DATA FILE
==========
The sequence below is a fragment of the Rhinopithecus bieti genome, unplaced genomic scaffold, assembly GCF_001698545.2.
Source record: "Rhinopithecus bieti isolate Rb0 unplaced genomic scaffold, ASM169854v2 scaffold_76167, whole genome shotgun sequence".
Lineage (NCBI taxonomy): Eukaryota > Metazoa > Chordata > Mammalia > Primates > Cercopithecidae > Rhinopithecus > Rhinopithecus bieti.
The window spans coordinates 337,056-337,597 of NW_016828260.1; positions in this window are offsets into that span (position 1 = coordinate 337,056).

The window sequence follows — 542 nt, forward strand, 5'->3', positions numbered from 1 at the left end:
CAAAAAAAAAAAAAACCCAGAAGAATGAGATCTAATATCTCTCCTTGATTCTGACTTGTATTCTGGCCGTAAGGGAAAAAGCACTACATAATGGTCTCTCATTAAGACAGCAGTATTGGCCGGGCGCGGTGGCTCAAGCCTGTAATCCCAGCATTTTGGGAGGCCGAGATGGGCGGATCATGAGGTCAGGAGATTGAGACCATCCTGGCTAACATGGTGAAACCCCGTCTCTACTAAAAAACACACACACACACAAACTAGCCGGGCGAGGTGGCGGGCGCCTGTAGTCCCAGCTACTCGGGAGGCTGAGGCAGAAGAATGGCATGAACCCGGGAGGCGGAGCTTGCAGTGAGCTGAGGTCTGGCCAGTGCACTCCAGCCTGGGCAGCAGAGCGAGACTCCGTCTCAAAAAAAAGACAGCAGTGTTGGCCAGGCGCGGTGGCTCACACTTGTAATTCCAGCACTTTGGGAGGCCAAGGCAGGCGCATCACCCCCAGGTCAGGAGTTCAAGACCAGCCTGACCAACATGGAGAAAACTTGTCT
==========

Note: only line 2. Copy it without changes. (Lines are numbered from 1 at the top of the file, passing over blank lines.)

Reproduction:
Source record: "Rhinopithecus bieti isolate Rb0 unplaced genomic scaffold, ASM169854v2 scaffold_76167, whole genome shotgun sequence".